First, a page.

- Demolition continues where RedPeak plans apartments in West Highland.
- RedPeak has not yet purchased the three parcels in Highland Square.
- If neighbors win lawsuit, zoning may revert to R-4, which would allow 75-foot tall buildings.
A portion of the church building is being demolished on Lowell Boulevard where RedPeak Properties plans one of three luxury apartment building in the heart of West Highland.
Earlier in the month, a building on Meade Street, which also is part of RedPeak’s plan for a trio of buildings, was razed.
The third building, on a vacant lot on West Moncrieff Place, would have four stories, while the other two sites would have five-story buildings. All of the buildings would be extremely energy-efficient and sustainable. When completed, rents are anticipated to be about $2 per square foot, so the monthly rent would for a 700-square-foot unit would be $1,400. That is consistent with what a number of new downtown apartment buildings are charging.
Ten neighbors have filed a lawsuit against the land owners, a group headed by Tom Wootten. The Denver City Council also is named in the suit, which rezoned the parcels in June 2010 to U-MS-5, allowing five-story building on the sites. RedPeak initially was part of the lawsuit, but requested and was granted, a request to be removed from the suit, because it does not yet own the properties.
The lawsuit contends the current zoning is not consistent with Blueprint Denver, which considers the parcels in an area of “stability,” not in an “area of change.” It also notes that zoning along the nearby West 32nd Avenue corridor, which is a busier thoroughfare, permits lower heights than on the parcels on Lowell, Meade and Moncrieff. The lawsuit seeks to remand the zoning decision to the City Council “for rezoning consistent with the provisions of Blueprint Denver and in conformity with surrounding properties.” Blueprint Denver is a transportation and land planning document that provides a road map for development.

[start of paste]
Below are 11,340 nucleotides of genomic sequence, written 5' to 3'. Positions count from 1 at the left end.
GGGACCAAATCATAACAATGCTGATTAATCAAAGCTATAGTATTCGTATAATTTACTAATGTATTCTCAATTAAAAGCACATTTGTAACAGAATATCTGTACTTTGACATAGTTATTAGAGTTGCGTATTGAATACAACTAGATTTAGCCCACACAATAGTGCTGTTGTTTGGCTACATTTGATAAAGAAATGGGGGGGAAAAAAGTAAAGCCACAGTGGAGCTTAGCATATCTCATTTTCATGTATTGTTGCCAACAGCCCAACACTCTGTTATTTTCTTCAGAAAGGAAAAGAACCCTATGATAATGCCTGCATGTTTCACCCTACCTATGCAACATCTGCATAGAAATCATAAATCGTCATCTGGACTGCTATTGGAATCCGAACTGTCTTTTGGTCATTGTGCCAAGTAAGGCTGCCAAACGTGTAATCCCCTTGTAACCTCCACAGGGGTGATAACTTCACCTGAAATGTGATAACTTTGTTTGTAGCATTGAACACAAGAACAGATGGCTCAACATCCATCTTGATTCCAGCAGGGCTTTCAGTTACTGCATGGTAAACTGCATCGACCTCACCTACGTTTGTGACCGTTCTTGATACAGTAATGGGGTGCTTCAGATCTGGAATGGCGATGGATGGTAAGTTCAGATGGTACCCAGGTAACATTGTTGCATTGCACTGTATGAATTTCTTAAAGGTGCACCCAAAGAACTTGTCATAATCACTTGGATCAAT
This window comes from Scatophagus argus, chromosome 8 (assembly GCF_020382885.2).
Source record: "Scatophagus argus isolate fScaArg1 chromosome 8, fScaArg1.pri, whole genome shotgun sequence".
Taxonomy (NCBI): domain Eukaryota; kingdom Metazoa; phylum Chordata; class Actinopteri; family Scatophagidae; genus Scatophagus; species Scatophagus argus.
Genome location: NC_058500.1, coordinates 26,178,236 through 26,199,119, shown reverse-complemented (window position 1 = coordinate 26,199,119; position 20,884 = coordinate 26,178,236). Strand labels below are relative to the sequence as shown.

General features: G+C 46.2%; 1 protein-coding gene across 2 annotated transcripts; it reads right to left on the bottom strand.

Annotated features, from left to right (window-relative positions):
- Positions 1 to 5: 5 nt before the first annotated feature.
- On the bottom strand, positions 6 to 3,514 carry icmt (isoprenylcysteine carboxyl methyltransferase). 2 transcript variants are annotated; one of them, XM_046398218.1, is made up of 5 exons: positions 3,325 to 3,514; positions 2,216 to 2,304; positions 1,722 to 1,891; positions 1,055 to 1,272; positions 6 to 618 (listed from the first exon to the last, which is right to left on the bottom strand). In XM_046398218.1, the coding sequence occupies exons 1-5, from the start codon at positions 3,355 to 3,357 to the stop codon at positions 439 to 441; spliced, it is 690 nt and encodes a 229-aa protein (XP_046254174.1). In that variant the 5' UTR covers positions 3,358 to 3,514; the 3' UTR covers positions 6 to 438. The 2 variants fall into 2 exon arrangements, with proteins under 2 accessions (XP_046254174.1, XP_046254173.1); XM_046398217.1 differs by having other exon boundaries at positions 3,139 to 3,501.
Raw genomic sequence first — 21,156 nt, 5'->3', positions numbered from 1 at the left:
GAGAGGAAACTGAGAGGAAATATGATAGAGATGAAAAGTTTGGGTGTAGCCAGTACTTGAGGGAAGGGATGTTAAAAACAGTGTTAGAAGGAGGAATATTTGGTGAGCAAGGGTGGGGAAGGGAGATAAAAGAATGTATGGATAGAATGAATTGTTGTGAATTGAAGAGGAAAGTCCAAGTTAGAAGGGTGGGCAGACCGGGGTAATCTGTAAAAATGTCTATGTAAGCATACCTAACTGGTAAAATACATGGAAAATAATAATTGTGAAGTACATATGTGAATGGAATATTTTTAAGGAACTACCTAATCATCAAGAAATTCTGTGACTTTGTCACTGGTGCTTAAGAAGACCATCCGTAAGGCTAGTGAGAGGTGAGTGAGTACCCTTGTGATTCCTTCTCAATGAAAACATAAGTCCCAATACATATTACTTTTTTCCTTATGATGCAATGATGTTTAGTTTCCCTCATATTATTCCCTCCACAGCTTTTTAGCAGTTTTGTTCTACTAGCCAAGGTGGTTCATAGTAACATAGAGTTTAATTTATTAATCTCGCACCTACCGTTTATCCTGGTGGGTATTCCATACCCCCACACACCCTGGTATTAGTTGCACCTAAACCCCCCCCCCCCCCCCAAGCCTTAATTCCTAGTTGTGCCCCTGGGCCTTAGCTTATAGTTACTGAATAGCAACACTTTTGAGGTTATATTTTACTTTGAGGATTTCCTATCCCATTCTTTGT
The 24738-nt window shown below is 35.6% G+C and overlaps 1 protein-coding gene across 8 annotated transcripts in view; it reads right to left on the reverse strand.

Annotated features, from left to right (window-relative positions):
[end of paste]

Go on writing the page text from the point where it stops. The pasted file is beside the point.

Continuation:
The West Highland Neighborhood Association, which officially opposed the U-MS-5 zoning before most neighbors were aware of it, has voted to joint the plaintiffs, on the condition that it be held financially harmless in the event the plaintiffs lose and are assessed any costs. However, the plaintiffs apparently have not yet agreed to let the WHNA join the lawsuit.
A question also has been raised in some corners if the WHNA would face any potential liability if Wootten decided to file a counter-suit against the plaintiffs.
A city official, who has been following the suit, said that if the neighbors win, the property likely would revert to its previous zoning of R-4, which no longer exists.
The previous zoning generally would allow 75-tall buildings on the sites, which could equate to a six-story to possibly even an eight-story on some parts of the property, according to the official, who spoke on the condition that she not be identified.
A number of observers in the real estate and development community worry that if the neighbors are able to change the zoning in court, it would have a chilling effect on future developments in Denver, hurting the city’s economy.
They also are concerned that it represents an attack on property rights and note that the rezoning took place after numerous public hearings. Indeed, neighborhood objections to developments are becoming so routine that a new acronym has been coined – CAVE, Citizens Against Virtually Everything, replacing NIMBY, or Not In My Back Yard.
Earlier, Laura Goode, who founded the grassroots opposition group called No High Rises in West Highland, said that is a groundless fear, because the RedPeak controversy is so unusual that it would not set a precedent except in the most egregious zoning cases. Indeed, Goode has repeatedly emphasized that she is not against development. Rather, she and dozens of other neighbors who have rallied against RedPeak, want what they would consider appropriate new buildings keeping in character with the charm of the neighborhood.
Among other things, the lawsuit contends the current zoning on the sites could lower property values in the neighborhood. However, the possibility of the buildings has not deterred record-sale prices in recent months in the area. Also, a number of academic studies in other cities have found that high-quality rental developments tend to raise the prices of nearby homes, not lower them.
Neither Goode nor Wootten could immediately be reached on Thursday. Public records do not yet reflect a sale from Wootten’s groups to RedPeak. RedPeak has the properties under contract and plans to buy them when it is ready to start construction.
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